Europol has warned that Europe can expect more terrorist attacks in the near future, carried out by the self-styled Islamic State group or in its name.
Point of view
We will probably suppress the threat of ISIS to a smaller level. We're not there yetDirector of Europol
Europe’s police agency believes attacks such as those in Paris and Brussels show that ISIL has already developed new tactics to strike at the West.
In a new report, Europol says the threat comes from both networked groups and lone actors, arguing also that the battle is far from lost.
“I am afraid it is the reality that more attacks are likely but the responses are also stronger, so I think we will get to stage where we will probably suppress the threat to ISIS (Islamic State group) to a smaller level. We’re not there yet,” said Europol’s Director Rob Wainwright.
rwainwright67</a> on Europol's report ‘’Changes in Modus Operandi of <a href="https://twitter.com/hashtag/IslamicState?src=hash">#IslamicState</a> <a href="https://twitter.com/hashtag/IS?src=hash">#IS</a> revisited’’, published today. <a href="https://t.co/faYjcD47qE">pic.twitter.com/faYjcD47qE</a></p>— Europol (Europol) December 2, 2016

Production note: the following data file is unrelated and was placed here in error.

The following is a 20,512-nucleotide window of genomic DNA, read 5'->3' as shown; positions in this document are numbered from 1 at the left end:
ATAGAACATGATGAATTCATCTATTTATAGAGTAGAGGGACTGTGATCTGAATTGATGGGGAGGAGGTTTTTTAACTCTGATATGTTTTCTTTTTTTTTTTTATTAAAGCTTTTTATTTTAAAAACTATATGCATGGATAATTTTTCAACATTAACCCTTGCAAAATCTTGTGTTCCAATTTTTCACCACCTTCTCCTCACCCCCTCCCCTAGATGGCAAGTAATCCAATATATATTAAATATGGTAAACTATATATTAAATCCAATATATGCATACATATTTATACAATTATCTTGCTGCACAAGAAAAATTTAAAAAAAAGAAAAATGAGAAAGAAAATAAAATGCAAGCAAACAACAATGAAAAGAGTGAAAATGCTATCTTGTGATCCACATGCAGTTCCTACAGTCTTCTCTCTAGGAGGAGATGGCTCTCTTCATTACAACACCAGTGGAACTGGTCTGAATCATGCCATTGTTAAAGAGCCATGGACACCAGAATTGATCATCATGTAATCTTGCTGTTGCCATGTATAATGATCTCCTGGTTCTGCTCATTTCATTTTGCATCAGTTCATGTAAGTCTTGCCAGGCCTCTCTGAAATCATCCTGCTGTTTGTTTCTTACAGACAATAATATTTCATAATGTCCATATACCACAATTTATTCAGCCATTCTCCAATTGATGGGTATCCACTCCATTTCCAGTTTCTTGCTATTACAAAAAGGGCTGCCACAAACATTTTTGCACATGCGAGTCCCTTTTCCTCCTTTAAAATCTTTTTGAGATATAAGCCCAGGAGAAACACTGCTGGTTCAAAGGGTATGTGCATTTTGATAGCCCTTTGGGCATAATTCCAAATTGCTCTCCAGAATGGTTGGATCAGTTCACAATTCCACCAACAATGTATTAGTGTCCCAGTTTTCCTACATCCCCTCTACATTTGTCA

The report warns that the tactics the extremists deploy in the Middle East – such as the use of car bombs – could also be repeated in Europe.
One of the main findings was that sleeper cells could already be on European soil waiting for an order to strike, and individuals may be incited to act.
“It would be a big mistake to just believe that the threat is coming from outside. We have a lot of people prone to radicalisation inside Europe,” said the EU’s Counter-terrorism Coordinator, Gilles de Kerchove.
Europol says community leaders have a role to play in helping prevent ISIL from recruiting marginalised youths.
Increased cooperation between police across Europe is seen as the key to combating the terror threat, and has already led to arrests and plots being foiled.